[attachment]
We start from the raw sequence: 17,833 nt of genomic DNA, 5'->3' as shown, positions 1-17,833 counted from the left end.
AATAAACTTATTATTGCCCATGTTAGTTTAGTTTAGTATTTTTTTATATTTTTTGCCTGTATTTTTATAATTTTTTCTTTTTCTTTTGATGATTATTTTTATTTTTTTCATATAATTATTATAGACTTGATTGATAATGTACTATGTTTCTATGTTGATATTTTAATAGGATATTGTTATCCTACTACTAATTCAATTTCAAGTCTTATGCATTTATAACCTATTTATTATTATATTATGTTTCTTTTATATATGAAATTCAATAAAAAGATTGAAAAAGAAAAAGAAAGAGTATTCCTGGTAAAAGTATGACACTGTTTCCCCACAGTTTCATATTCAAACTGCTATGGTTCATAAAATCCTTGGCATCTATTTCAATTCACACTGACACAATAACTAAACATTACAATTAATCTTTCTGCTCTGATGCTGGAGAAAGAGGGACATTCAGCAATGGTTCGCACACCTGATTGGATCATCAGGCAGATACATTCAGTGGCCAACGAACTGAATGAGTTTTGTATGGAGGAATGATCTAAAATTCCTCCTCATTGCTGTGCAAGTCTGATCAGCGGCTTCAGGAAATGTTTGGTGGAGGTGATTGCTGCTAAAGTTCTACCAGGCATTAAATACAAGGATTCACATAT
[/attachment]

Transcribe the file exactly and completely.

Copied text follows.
We start from the raw sequence: 17,833 nt of genomic DNA, 5'->3' as shown, positions 1-17,833 counted from the left end.
AATAAACTTATTATTGCCCATGTTAGTTTAGTTTAGTATTTTTTTATATTTTTTGCCTGTATTTTTATAATTTTTTCTTTTTCTTTTGATGATTATTTTTATTTTTTTCATATAATTATTATAGACTTGATTGATAATGTACTATGTTTCTATGTTGATATTTTAATAGGATATTGTTATCCTACTACTAATTCAATTTCAAGTCTTATGCATTTATAACCTATTTATTATTATATTATGTTTCTTTTATATATGAAATTCAATAAAAAGATTGAAAAAGAAAAAGAAAGAGTATTCCTGGTAAAAGTATGACACTGTTTCCCCACAGTTTCATATTCAAACTGCTATGGTTCATAAAATCCTTGGCATCTATTTCAATTCACACTGACACAATAACTAAACATTACAATTAATCTTTCTGCTCTGATGCTGGAGAAAGAGGGACATTCAGCAATGGTTCGCACACCTGATTGGATCATCAGGCAGATACATTCAGTGGCCAACGAACTGAATGAGTTTTGTATGGAGGAATGATCTAAAATTCCTCCTCATTGCTGTGCAAGTCTGATCAGCGGCTTCAGGAAATGTTTGGTGGAGGTGATTGCTGCTAAAGTTCTACCAGGCATTAAATACAAGGATTCACATAT